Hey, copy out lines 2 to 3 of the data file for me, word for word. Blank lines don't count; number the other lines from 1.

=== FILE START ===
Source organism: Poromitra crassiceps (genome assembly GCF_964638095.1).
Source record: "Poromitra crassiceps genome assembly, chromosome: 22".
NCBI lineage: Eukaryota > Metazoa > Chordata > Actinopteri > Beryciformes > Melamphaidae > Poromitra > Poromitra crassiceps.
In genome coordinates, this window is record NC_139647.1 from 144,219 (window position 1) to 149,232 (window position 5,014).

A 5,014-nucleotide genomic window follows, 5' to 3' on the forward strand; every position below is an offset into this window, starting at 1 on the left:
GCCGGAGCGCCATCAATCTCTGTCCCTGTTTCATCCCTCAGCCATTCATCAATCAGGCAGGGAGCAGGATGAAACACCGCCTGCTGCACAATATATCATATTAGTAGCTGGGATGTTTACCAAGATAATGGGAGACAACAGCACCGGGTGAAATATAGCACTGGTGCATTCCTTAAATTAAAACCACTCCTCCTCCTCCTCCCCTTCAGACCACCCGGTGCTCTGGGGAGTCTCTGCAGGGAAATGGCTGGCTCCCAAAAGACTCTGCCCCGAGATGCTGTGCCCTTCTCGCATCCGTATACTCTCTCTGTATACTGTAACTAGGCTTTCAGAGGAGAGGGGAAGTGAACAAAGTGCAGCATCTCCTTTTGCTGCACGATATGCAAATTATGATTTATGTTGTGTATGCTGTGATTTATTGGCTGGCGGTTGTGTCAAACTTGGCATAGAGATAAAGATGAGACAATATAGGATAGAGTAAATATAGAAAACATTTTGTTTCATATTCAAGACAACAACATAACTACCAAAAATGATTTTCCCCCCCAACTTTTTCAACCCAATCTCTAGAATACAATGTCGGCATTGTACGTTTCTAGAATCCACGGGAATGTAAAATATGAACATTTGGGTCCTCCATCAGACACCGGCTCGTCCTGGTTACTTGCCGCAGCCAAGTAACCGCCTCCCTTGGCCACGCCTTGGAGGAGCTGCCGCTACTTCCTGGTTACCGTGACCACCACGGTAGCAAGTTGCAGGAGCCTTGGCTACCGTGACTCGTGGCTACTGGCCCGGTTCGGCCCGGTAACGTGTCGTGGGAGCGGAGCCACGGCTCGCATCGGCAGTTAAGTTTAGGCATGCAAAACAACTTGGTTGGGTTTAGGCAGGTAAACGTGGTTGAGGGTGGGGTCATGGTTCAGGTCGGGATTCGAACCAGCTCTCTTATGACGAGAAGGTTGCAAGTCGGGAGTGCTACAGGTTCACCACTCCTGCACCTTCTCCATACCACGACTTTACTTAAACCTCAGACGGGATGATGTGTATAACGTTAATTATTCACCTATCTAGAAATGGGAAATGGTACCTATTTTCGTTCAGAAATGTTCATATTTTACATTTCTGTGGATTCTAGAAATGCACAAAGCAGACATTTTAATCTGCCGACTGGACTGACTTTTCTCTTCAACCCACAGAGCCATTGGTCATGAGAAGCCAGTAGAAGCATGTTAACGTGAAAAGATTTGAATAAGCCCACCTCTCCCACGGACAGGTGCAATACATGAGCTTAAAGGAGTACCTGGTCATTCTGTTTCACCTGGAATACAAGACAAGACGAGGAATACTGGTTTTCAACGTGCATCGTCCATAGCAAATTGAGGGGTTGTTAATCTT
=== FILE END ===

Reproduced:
Source record: "Poromitra crassiceps genome assembly, chromosome: 22".
NCBI lineage: Eukaryota > Metazoa > Chordata > Actinopteri > Beryciformes > Melamphaidae > Poromitra > Poromitra crassiceps.